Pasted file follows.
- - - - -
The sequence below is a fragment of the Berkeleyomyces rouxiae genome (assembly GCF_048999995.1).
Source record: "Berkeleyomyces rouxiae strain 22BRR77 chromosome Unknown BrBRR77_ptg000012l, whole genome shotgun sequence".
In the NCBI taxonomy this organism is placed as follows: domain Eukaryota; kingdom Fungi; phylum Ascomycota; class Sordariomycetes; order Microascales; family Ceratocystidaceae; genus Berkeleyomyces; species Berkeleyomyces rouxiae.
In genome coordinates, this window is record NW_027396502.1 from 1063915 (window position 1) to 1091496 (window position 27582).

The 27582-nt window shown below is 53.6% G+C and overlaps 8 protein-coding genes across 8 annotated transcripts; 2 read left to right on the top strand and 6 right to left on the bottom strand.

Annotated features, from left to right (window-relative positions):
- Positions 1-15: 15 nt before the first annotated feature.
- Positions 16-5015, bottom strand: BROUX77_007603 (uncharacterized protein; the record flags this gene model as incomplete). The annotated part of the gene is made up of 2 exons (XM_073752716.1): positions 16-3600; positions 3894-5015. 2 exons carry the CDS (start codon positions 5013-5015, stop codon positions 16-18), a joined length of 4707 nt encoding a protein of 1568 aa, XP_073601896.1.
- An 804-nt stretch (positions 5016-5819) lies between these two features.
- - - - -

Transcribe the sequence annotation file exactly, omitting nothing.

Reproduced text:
The sequence below is a fragment of the Berkeleyomyces rouxiae genome (assembly GCF_048999995.1).
Source record: "Berkeleyomyces rouxiae strain 22BRR77 chromosome Unknown BrBRR77_ptg000012l, whole genome shotgun sequence".
In the NCBI taxonomy this organism is placed as follows: domain Eukaryota; kingdom Fungi; phylum Ascomycota; class Sordariomycetes; order Microascales; family Ceratocystidaceae; genus Berkeleyomyces; species Berkeleyomyces rouxiae.
In genome coordinates, this window is record NW_027396502.1 from 1063915 (window position 1) to 1091496 (window position 27582).

The 27582-nt window shown below is 53.6% G+C and overlaps 8 protein-coding genes across 8 annotated transcripts; 2 read left to right on the top strand and 6 right to left on the bottom strand.

Annotated features, from left to right (window-relative positions):
- Positions 1-15: 15 nt before the first annotated feature.
- Positions 16-5015, bottom strand: BROUX77_007603 (uncharacterized protein; the record flags this gene model as incomplete). The annotated part of the gene is made up of 2 exons (XM_073752716.1): positions 16-3600; positions 3894-5015. 2 exons carry the CDS (start codon positions 5013-5015, stop codon positions 16-18), a joined length of 4707 nt encoding a protein of 1568 aa, XP_073601896.1.
- An 804-nt stretch (positions 5016-5819) lies between these two features.